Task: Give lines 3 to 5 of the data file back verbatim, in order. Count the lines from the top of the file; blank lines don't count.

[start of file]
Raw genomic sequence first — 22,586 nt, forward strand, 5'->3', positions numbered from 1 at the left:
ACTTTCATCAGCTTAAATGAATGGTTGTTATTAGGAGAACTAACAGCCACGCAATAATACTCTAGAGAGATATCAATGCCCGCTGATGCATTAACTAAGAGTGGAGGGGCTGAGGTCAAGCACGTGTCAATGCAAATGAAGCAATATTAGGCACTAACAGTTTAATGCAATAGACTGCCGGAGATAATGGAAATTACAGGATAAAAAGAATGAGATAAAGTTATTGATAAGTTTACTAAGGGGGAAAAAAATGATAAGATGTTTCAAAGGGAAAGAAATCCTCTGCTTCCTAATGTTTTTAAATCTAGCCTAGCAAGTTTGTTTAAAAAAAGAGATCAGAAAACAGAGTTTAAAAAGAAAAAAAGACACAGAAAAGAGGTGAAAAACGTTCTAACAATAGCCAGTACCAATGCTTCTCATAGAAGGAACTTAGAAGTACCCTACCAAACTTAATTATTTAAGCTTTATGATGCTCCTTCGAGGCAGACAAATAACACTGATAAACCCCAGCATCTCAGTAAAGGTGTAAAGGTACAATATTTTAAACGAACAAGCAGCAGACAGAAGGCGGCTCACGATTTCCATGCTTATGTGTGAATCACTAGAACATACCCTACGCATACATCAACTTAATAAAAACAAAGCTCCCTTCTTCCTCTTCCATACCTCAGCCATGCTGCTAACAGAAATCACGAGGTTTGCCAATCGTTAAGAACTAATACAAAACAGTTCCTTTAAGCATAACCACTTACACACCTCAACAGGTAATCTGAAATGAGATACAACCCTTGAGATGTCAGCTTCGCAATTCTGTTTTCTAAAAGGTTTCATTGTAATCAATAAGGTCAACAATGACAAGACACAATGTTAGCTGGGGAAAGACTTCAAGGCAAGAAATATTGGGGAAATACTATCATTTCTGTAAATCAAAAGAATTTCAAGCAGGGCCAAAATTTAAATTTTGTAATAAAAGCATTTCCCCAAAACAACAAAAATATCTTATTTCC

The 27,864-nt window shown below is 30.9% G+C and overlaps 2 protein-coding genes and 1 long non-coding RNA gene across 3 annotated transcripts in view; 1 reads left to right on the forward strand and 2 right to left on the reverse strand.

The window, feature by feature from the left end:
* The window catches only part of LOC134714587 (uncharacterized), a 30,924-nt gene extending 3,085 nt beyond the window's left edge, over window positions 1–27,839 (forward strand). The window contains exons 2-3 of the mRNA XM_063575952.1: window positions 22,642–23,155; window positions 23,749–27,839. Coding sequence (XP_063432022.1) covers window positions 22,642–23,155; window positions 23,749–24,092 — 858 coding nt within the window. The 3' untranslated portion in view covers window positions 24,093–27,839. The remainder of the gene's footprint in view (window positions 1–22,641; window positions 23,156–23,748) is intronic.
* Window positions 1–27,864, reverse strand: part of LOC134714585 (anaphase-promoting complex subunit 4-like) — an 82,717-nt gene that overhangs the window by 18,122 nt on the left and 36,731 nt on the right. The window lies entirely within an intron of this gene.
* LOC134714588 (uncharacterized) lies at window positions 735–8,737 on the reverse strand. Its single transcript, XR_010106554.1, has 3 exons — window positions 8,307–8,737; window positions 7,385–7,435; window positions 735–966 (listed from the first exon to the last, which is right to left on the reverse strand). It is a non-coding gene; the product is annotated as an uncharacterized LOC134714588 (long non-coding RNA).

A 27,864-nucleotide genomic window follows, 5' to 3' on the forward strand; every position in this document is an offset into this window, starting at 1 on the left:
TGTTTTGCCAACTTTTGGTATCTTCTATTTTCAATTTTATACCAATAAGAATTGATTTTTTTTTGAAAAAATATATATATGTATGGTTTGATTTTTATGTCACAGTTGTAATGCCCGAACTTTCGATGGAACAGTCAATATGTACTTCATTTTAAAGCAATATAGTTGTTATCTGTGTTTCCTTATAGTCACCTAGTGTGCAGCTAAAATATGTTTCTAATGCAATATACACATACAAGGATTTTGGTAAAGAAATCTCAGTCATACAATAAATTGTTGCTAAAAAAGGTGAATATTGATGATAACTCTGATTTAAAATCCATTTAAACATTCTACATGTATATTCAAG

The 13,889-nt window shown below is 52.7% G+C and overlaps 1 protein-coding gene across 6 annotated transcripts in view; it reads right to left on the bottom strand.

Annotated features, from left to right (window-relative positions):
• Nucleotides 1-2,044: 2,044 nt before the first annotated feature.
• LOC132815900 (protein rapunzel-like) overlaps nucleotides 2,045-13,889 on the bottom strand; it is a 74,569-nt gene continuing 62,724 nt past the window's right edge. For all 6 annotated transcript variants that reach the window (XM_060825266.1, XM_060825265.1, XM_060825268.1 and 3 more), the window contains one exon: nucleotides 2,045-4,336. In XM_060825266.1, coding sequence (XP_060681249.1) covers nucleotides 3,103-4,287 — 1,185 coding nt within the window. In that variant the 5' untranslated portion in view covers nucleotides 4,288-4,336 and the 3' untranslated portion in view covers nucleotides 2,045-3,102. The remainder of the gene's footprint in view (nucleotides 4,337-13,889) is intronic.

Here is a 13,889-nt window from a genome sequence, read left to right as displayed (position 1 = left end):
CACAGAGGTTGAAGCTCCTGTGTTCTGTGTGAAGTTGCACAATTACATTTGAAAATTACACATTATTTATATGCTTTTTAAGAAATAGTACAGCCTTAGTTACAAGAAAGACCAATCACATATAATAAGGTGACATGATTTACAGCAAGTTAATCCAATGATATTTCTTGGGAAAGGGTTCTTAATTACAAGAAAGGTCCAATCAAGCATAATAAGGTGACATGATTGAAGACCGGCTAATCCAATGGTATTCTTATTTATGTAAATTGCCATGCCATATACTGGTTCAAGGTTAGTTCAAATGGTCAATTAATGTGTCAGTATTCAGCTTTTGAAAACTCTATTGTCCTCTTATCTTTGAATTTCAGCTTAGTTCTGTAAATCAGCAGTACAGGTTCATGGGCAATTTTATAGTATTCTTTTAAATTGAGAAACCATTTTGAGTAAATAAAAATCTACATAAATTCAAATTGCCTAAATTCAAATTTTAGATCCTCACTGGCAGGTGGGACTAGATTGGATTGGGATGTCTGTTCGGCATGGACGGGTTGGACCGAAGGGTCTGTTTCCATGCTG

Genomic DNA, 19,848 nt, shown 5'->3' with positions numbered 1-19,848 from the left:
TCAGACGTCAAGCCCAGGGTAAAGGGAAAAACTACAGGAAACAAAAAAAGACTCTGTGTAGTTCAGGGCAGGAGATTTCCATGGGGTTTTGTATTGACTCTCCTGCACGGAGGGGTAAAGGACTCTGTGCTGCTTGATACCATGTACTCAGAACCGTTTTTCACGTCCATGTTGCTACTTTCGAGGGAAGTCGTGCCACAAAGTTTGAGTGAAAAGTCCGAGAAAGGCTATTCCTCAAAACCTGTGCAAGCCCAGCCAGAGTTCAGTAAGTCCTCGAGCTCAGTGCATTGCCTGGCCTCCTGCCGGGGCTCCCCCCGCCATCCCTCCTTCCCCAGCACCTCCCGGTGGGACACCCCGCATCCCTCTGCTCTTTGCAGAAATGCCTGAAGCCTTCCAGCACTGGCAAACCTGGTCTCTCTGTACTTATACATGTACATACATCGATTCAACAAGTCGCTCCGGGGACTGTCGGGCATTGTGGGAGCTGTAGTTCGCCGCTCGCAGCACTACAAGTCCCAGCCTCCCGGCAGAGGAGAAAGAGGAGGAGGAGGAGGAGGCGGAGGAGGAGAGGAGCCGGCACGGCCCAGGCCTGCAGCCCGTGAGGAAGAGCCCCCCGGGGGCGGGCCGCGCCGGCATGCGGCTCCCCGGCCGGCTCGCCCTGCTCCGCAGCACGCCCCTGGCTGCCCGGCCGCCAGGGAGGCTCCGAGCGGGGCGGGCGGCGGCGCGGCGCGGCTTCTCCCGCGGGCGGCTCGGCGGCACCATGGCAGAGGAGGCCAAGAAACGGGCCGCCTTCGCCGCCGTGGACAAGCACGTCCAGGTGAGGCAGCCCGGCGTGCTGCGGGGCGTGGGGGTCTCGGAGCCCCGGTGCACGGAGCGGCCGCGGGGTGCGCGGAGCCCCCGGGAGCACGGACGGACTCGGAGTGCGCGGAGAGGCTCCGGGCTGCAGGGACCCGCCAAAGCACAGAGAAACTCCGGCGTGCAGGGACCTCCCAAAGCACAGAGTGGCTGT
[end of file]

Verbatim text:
The 27,864-nt window shown below is 30.9% G+C and overlaps 2 protein-coding genes and 1 long non-coding RNA gene across 3 annotated transcripts in view; 1 reads left to right on the forward strand and 2 right to left on the reverse strand.

The window, feature by feature from the left end:
* The window catches only part of LOC134714587 (uncharacterized), a 30,924-nt gene extending 3,085 nt beyond the window's left edge, over window positions 1–27,839 (forward strand). The window contains exons 2-3 of the mRNA XM_063575952.1: window positions 22,642–23,155; window positions 23,749–27,839. Coding sequence (XP_063432022.1) covers window positions 22,642–23,155; window positions 23,749–24,092 — 858 coding nt within the window. The 3' untranslated portion in view covers window positions 24,093–27,839. The remainder of the gene's footprint in view (window positions 1–22,641; window positions 23,156–23,748) is intronic.